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# Solved: PROBLEM 16E(a) In , explain why it is sufficient ISBN: 9781111827052 44

## Solution for problem 16E Chapter 3.3

A First Course in Differential Equations with Modeling Applications | 10th Edition

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Problem 16E

PROBLEM 16E

(a) In Problem 15, explain why it is sufficient to analyze only (b) Suppose k1 = 0.2, k2 = 0.7, and n = 10. Choose various values of i(0) = i0, 0 < i0 < 10. Use a numerical solver to determine what the model predicts about the epidemic in the two cases s0 > k2/k1 and s0 k2/k1. In the case of an epidemic, estimate the number of people who are eventually infected.

Reference: Problem 15

SIR Model Acommunicable disease is spread throughout a small community, with a fixed population of n people, by contact between infected individuals and people who are susceptible to the disease. Suppose that everyone is initially susceptible to the disease and that no one leaves the community while the epidemic is spreading. At time t, let s(t), i(t), and r(t) denote, in turn, the number of people in the community (measured in hundreds) who are susceptible to the disease but not yet infected with it, the number of people who are infected with the disease, and the number of people who have recovered from the disease. Explain why the system of differential equations where k1 (called the infection rate) and k2 (called the removal rate) are positive constants, is a reasonable mathematical model, commonly called a SIR model, for the spread of the epidemic throughout the community. Give plausible initial conditions associated with this system of equations.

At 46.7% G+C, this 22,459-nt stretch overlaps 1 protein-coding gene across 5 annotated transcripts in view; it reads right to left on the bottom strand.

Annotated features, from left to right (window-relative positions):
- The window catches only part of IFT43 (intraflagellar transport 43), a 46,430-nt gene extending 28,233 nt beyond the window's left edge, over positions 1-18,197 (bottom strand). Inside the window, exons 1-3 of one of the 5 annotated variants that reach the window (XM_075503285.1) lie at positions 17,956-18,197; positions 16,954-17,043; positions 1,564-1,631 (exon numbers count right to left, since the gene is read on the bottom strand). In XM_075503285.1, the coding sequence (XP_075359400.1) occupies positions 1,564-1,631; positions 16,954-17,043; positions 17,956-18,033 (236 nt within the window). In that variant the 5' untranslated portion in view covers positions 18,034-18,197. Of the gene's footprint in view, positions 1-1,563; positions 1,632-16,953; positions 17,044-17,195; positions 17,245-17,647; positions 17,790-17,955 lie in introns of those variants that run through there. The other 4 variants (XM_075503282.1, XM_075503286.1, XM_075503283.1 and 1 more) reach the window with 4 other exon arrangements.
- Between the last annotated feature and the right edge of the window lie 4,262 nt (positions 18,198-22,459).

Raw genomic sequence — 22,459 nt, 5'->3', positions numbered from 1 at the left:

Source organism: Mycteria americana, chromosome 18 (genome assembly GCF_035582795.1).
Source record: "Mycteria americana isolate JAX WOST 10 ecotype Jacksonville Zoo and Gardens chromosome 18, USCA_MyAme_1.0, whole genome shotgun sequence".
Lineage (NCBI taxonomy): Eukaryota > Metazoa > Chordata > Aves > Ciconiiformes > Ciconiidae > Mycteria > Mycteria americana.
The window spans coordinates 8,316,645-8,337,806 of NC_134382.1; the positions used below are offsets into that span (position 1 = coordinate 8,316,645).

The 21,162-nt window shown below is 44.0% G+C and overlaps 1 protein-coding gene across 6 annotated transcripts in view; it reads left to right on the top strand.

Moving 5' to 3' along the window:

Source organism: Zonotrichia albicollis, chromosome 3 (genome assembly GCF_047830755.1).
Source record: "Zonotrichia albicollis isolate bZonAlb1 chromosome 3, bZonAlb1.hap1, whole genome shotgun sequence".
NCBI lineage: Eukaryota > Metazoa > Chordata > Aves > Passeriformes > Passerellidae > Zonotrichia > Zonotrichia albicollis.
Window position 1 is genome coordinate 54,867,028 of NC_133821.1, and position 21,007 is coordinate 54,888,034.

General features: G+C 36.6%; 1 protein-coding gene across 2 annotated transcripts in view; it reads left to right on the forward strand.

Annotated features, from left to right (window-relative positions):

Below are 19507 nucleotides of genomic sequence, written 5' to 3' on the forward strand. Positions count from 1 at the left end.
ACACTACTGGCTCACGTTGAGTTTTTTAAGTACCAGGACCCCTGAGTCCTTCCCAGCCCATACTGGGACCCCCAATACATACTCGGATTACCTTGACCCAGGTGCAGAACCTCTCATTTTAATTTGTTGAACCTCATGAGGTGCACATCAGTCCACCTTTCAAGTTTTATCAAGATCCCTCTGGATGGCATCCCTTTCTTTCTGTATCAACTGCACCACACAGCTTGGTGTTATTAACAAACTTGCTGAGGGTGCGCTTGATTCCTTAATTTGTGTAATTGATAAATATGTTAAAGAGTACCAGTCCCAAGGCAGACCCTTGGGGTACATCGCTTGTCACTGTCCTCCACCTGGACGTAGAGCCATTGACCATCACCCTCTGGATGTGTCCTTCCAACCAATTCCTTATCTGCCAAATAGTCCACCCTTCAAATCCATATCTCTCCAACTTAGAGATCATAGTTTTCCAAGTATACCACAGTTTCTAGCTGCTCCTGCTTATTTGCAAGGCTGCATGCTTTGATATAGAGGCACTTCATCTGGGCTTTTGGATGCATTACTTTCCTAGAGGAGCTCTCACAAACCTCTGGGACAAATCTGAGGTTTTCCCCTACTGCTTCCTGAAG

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##### ISBN: 9781111827052

Since the solution to 16E from 3.3 chapter was answered, more than 283 students have viewed the full step-by-step answer. This textbook survival guide was created for the textbook: A First Course in Differential Equations with Modeling Applications, edition: 10. A First Course in Differential Equations with Modeling Applications was written by and is associated to the ISBN: 9781111827052. This full solution covers the following key subjects: disease, people, epidemic, community, model. This expansive textbook survival guide covers 109 chapters, and 4053 solutions. The full step-by-step solution to problem: 16E from chapter: 3.3 was answered by , our top Calculus solution expert on 07/17/17, 09:41AM. The answer to “(a) In 15, explain why it is sufficient to analyze only (b) Suppose k1 = 0.2, k2 = 0.7, and n = 10. Choose various values of i(0) = i0, 0 < i0 < 10. Use a numerical solver to determine what the model predicts about the epidemic in the two cases s0 > k2/k1 and s0 k2/k1. In the case of an epidemic, estimate the number of people who are eventually infected.Reference: SIR Model Acommunicable disease is spread throughout a small community, with a fixed population of n people, by contact between infected individuals and people who are susceptible to the disease. Suppose that everyone is initially susceptible to the disease and that no one leaves the community while the epidemic is spreading. At time t, let s(t), i(t), and r(t) denote, in turn, the number of people in the community (measured in hundreds) who are susceptible to the disease but not yet infected with it, the number of people who are infected with the disease, and the number of people who have recovered from the disease. Explain why the system of differential equations where k1 (called the infection rate) and k2 (called the removal rate) are positive constants, is a reasonable mathematical model, commonly called a SIR model, for the spread of the epidemic throughout the community. Give plausible initial conditions associated with this system of equations.” is broken down into a number of easy to follow steps, and 229 words.

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